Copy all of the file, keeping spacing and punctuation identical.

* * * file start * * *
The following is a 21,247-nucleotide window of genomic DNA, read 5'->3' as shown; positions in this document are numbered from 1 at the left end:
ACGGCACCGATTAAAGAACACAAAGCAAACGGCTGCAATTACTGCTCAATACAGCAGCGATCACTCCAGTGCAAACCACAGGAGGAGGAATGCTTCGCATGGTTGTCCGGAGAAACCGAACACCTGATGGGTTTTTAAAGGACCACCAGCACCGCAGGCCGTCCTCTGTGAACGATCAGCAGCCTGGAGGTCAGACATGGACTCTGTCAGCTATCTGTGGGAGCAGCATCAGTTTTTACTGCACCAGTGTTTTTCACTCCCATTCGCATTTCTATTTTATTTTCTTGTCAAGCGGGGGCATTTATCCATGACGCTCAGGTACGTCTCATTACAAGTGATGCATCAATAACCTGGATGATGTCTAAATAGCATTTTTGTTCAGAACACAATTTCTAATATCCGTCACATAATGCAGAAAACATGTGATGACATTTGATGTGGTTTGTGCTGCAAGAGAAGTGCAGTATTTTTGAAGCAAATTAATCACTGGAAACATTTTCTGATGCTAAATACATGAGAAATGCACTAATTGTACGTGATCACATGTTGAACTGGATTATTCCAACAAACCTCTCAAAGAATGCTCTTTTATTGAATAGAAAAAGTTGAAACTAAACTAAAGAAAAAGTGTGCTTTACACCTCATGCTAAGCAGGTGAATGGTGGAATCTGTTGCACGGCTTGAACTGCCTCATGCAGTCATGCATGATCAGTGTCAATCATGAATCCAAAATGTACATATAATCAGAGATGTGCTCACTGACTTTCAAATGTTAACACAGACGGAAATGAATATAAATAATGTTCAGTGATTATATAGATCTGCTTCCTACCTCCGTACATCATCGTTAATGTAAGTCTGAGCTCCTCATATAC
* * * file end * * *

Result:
The following is a 21,247-nucleotide window of genomic DNA, read 5'->3' as shown; positions in this document are numbered from 1 at the left end:
ACGGCACCGATTAAAGAACACAAAGCAAACGGCTGCAATTACTGCTCAATACAGCAGCGATCACTCCAGTGCAAACCACAGGAGGAGGAATGCTTCGCATGGTTGTCCGGAGAAACCGAACACCTGATGGGTTTTTAAAGGACCACCAGCACCGCAGGCCGTCCTCTGTGAACGATCAGCAGCCTGGAGGTCAGACATGGACTCTGTCAGCTATCTGTGGGAGCAGCATCAGTTTTTACTGCACCAGTGTTTTTCACTCCCATTCGCATTTCTATTTTATTTTCTTGTCAAGCGGGGGCATTTATCCATGACGCTCAGGTACGTCTCATTACAAGTGATGCATCAATAACCTGGATGATGTCTAAATAGCATTTTTGTTCAGAACACAATTTCTAATATCCGTCACATAATGCAGAAAACATGTGATGACATTTGATGTGGTTTGTGCTGCAAGAGAAGTGCAGTATTTTTGAAGCAAATTAATCACTGGAAACATTTTCTGATGCTAAATACATGAGAAATGCACTAATTGTACGTGATCACATGTTGAACTGGATTATTCCAACAAACCTCTCAAAGAATGCTCTTTTATTGAATAGAAAAAGTTGAAACTAAACTAAAGAAAAAGTGTGCTTTACACCTCATGCTAAGCAGGTGAATGGTGGAATCTGTTGCACGGCTTGAACTGCCTCATGCAGTCATGCATGATCAGTGTCAATCATGAATCCAAAATGTACATATAATCAGAGATGTGCTCACTGACTTTCAAATGTTAACACAGACGGAAATGAATATAAATAATGTTCAGTGATTATATAGATCTGCTTCCTACCTCCGTACATCATCGTTAATGTAAGTCTGAGCTCCTCATATAC